Many of us have had the distinct privilege of having brushed up against greatness.  The lucky few absorb these chance encounters and mix with their own alchemy to become great. 

My recent visit to the Deibenkorn exhibit at the Orange County Museum of Contemporary Art conjured up wonderful, rich memories of my brush with greatness, and of the time I spent with Richard Deibenkorn in 1974.  Although I was a young scholarship student at Art Center College of Design, when Deibenkorn was my painting instructor, I sensed something fantastic about this artist.  Richard Deibenkorn had caught the imagination and endorsement of the world art scene with his ‘Ocean Park Series’.  A painter’s painter, the series, inspired from his view of the dilapidated Ocean Park was pure poetry on canvas.  A tall, six foot five, shy, introverted quiet man, with a slight stoop, and a brushy mustache, looking like a bundle of fine paint brushes, worked patiently with his students by suggesting approaches to applying paint and color.  Or, he would coax from the students their feelings and what they were trying to say.

At the time, Deibenkorn’s paintings, if you could buy one, sold for less than $20,000.  Not a small amount of money then.  Today, a piece from the Ocean Park Series sells for between $5 million to $10 million.

If you love art, love great art, then you must seek out any opportunity to see The Ocean Park series up close. – Scott

Richard Diebenkorn: The Ocean Park Series is the first major museum exhibition to explore the artist’s most celebrated series created from 1967 to 1988. Recognized as a leading West Coast Abstract Expressionist in the 1950s, Diebenkorn turned his attention to figurative painting in 1955 and achieved equal success in this alternate style. In 1967 he returned to abstraction, and during the next twenty years would forge one of the most compelling and masterful bodies of work of the 20th century: the Ocean Park series. Featuring approximately 80 works—including paintings, prints, drawings, and collages—this exhibition captures Diebenkorn’s practice of working simultaneously in diverse media and provides audiences with the first opportunity to explore the complexity of Diebenkorn’s artistic and aesthetic concerns in this seminal body of work.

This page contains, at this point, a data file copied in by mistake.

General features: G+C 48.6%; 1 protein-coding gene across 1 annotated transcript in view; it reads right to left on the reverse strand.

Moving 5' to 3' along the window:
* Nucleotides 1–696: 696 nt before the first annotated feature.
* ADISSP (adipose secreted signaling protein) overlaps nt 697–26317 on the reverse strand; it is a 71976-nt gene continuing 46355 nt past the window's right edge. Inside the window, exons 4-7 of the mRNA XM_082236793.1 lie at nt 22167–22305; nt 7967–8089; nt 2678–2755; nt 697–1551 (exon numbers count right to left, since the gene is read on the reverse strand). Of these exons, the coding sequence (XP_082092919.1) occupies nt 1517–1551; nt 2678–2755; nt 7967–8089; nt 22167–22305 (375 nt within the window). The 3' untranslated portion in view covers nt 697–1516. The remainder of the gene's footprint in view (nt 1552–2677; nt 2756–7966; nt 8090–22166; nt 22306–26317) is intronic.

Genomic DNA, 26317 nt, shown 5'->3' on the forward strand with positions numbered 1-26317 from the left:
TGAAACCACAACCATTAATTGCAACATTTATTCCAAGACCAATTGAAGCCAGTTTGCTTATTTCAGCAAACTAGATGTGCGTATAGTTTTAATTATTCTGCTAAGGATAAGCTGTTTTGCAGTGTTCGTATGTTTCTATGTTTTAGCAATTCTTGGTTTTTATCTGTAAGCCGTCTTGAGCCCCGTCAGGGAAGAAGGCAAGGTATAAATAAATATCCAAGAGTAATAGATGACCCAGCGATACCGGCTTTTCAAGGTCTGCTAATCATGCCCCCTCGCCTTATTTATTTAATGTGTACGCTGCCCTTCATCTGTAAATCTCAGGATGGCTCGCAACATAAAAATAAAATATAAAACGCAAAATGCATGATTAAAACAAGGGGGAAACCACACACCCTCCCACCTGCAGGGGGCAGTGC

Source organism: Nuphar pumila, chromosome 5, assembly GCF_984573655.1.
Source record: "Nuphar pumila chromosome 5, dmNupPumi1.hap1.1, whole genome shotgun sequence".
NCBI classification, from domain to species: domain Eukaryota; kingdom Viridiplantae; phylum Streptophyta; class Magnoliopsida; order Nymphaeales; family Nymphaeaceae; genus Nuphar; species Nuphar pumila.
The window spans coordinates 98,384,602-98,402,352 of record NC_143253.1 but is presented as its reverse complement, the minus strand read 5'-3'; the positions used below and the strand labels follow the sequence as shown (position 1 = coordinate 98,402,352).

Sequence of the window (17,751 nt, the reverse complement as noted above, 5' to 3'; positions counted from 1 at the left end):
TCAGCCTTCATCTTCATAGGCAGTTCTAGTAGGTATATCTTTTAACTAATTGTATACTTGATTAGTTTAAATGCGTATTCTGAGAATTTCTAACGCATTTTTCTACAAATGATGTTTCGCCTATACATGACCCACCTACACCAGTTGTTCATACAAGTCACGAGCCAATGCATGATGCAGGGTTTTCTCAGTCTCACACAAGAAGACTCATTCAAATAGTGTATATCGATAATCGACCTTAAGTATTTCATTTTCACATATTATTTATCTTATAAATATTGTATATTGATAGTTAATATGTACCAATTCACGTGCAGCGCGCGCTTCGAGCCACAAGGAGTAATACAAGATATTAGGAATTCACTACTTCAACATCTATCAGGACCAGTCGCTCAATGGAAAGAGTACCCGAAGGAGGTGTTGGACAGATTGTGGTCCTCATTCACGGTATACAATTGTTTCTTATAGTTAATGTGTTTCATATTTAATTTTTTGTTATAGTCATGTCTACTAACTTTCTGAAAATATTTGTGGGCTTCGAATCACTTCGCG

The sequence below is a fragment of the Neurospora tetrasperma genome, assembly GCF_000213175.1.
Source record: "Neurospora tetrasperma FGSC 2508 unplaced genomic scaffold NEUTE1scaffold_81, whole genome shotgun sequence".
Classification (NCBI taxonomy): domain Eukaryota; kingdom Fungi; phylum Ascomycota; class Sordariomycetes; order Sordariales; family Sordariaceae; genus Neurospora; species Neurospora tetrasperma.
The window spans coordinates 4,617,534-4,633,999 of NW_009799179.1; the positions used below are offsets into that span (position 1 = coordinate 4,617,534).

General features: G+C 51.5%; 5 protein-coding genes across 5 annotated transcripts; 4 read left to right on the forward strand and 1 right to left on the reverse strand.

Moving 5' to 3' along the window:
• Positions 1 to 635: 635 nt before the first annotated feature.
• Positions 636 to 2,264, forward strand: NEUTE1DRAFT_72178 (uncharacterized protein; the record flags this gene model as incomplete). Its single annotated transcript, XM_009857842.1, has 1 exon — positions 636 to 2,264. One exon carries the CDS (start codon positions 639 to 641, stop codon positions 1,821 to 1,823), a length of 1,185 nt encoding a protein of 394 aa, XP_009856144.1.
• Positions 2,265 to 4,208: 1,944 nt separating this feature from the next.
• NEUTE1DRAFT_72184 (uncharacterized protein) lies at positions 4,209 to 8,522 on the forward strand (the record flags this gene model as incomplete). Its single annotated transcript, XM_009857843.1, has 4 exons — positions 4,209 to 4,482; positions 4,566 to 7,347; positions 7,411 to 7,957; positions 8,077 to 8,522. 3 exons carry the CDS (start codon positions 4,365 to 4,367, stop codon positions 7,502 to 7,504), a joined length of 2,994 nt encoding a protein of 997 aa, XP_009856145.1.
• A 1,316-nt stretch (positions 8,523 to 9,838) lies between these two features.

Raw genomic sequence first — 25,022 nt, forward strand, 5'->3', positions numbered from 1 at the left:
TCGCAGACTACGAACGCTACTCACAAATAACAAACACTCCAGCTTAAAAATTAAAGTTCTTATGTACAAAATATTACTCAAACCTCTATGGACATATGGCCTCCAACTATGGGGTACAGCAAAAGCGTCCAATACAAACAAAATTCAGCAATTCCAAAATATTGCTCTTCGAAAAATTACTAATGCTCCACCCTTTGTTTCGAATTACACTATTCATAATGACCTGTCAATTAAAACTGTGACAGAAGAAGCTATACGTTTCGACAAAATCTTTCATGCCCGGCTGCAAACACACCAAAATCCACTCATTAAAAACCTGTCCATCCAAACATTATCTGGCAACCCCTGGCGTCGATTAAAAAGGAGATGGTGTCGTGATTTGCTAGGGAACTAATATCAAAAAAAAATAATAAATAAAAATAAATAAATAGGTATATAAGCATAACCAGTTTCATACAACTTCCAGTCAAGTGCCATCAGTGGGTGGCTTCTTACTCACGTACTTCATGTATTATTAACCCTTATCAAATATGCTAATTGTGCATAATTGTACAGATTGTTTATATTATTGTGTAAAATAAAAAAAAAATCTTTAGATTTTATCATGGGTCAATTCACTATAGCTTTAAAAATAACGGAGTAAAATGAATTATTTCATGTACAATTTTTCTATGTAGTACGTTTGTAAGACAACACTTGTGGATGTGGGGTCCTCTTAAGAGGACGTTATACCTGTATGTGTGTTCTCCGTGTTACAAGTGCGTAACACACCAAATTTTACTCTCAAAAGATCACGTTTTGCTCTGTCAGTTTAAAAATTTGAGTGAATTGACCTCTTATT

The highlights of the Ocean Park series are large canvases (7 to 8 ½ feet tall) of abstract painting, most of them geometric and architectural in construction and appearance. While deceptively simple upon first glance or in reproduction, these works feature layers of paint over paint, signs of adding and subtracting, and traces of what the artist was previously working on emerging through newer layers.

Diebenkorn’s lines are usually straight and deliberate, yet his subject matter is obtuse. In the Ocean Park series, the artist generally does not take a figurative or representational approach as he did earlier in his career; he embraces abstraction and pursues it to its greatest potential.

“They are like abstract altars,” OCMA curator Sarah Bancroft said of Diebenkorn’s Ocean Park works. “It’s so sublime and sensorial to experi